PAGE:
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    I should note that I, as well, am a gaylord/landlord and wanted to address a few of the things here. My background: I’ve got one investment property in the states, which is a few blocks down from my personal residence, and I lived in that investment property for 5 years before renting it.

    I think a lot of these suggestions about researching problems before going to the landlord about them and researching updates that you as the tenant want are great. If my tenants came to me with ideas I’d certainly at least listen to them.

    However, the tenant actually doing the updates is something that I, personally, would balk at. Now, I know a lot of landlords don’t care too much about the interiors of their houses, but some of us do. When I lived in the condo I’m currently renting, I spent MOST of my free time there undoing all of the shitty half-assed work the previous owner had DIY-ed and then re-doing it the right way.* Letting another person continue on with updates with no supervision is something that personally makes me uncomfortable. However, I’m the type of landlord that would offer to help the tenant so I could do that supervising. That’s a win-win for everyone.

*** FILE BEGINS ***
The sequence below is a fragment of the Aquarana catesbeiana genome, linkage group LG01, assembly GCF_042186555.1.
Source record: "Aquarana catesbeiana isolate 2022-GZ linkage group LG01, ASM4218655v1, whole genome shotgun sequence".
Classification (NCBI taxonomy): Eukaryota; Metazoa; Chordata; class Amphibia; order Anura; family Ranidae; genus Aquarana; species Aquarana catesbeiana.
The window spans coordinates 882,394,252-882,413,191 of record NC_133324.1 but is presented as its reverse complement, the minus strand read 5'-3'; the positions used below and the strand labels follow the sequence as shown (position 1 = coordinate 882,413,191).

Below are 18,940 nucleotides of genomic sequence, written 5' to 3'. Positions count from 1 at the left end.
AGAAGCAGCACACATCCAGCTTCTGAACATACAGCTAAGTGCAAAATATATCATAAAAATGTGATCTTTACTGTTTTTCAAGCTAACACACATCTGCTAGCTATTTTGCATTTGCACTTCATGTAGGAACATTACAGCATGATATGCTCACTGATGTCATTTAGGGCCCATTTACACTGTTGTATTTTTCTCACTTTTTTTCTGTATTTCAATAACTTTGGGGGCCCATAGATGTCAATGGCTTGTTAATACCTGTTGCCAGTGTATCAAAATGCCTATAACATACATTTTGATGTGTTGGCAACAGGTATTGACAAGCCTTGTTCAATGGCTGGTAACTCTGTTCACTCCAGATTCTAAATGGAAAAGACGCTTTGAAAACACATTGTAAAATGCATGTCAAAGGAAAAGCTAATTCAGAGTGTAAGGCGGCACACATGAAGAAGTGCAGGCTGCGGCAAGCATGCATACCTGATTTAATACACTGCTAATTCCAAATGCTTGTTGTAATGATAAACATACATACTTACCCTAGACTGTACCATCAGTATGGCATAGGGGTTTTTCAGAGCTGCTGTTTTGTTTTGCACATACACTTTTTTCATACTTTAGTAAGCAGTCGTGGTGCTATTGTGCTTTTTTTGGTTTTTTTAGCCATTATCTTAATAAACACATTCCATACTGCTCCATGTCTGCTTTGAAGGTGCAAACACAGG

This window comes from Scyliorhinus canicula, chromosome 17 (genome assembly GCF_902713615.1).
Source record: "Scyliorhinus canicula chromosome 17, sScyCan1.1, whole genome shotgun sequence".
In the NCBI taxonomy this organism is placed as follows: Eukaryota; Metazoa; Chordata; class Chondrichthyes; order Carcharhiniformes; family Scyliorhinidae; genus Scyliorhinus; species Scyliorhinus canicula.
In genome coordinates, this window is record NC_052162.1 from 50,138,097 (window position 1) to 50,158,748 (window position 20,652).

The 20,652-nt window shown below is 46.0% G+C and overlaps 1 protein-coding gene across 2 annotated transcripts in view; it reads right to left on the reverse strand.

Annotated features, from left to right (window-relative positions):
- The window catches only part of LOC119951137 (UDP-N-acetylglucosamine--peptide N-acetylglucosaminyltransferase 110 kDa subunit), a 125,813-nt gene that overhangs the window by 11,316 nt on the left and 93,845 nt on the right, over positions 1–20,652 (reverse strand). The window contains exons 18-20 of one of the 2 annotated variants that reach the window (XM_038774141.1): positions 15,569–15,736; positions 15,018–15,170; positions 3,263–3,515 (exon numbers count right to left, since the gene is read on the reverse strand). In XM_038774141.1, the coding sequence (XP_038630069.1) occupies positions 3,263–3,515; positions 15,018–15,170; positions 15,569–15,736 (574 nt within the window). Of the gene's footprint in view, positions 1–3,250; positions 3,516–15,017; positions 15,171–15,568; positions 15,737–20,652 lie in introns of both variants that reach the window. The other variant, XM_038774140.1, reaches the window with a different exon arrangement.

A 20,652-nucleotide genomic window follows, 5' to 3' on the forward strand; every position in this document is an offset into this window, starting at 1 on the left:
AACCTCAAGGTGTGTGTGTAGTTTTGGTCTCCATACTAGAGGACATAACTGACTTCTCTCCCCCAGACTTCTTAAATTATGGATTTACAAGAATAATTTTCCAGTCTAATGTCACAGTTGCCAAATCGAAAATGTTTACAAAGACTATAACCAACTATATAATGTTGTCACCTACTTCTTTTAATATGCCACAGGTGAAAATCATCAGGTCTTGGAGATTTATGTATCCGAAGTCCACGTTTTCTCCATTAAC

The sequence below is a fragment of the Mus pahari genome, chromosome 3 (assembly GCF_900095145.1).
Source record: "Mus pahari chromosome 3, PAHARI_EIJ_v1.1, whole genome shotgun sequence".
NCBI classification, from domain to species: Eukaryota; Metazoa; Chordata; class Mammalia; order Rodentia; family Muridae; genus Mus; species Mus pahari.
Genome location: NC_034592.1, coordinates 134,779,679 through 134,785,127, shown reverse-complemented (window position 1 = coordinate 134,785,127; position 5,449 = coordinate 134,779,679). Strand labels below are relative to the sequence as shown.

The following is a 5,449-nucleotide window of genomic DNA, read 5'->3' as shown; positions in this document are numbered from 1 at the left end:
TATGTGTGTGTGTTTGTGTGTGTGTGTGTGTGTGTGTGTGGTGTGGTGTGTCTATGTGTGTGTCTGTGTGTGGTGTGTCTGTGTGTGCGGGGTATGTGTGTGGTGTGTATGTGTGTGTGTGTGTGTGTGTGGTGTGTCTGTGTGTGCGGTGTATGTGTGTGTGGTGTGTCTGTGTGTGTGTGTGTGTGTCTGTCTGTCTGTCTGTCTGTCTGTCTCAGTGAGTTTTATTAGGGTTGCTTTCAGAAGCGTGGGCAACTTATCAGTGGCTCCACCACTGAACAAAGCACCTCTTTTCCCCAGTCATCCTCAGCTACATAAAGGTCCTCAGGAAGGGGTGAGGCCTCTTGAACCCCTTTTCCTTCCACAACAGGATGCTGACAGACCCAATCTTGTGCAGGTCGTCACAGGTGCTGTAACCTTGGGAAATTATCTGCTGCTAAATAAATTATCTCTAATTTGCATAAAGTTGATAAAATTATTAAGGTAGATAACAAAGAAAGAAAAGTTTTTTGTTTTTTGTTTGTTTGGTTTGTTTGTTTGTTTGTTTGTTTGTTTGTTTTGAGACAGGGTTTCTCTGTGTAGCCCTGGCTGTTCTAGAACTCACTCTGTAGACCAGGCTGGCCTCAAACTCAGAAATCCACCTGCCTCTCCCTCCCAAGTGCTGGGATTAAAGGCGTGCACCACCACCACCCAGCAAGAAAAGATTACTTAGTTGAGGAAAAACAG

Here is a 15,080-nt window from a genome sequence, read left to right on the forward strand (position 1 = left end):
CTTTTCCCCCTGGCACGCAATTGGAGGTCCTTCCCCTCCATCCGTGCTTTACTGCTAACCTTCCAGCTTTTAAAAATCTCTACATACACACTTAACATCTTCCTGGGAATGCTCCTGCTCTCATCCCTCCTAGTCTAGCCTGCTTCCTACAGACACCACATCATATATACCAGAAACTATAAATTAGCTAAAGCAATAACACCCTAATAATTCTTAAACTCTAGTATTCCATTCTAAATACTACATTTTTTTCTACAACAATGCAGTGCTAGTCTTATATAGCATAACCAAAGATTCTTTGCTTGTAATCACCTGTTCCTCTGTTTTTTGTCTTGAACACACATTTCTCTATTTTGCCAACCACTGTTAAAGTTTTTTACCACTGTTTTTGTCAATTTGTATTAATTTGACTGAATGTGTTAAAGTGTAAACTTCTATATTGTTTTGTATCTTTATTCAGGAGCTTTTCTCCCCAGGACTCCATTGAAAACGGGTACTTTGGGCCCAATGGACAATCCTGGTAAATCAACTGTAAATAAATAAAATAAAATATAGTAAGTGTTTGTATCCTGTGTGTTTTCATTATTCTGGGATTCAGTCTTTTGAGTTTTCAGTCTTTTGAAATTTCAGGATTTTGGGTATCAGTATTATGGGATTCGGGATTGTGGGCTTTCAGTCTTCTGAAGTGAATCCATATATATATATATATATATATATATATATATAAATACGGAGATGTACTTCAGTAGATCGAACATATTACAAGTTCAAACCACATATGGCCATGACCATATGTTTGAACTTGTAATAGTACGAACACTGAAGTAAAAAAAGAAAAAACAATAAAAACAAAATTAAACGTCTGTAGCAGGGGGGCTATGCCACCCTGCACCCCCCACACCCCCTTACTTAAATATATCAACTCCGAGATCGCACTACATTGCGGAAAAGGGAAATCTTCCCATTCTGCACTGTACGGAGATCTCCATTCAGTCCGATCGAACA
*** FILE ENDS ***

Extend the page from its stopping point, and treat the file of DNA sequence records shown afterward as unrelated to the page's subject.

And that’s not to say that the tenant could never earn my trust to do their own updates. If you can prove to me that you are capable of doing home improvement/repair up to my standards, then we’ve got ourselves a great situation. With the right tenant and the right amount of trust involved, this would be greatly beneficial to both parties, but do understand that this is going to take some work on the tenant’s part to earn that trust to do those updates.

    Finally, the longer term of a lease a tenant signs, the more likely I would be to work on establishing a relationship base to build towards this trust. If you’re signing a year lease and then don’t renew, why should I bother letting you change the place around? You’ll be out of it before we get the work done anyway.

    Just some thoughts! Looking forward to the DIY posts! I’m a BIG Nicole Curtis fan. And not just because Nicole Curtis looks like Nicole Curtis.

    *Do not EVER, EVER paint water-based paint over oil-based paint (for example, on cabinetry). You will ruin your landlord/the next owner’s life and it will look terrible when it peels. That took MONTHS to fix.

    • Thumb up 1

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      My one landlord’s solution to everything was caulking. Broken tile? Caulking. Dripping tap? Caulking. Cracked grout? Caulking. It was a weird situation because we knew actual remedies, but he still had his “tried and true” method. So admittedly he was a bit taken aback that we tried to correct him, but after we explained the more aesthetically pleasing/reliable solutions, he came around.

      (And how the heck am I only learning what Nicole Curtis looks like now?)

      And thank you for the oil-based paint PSA! More people need to know about that.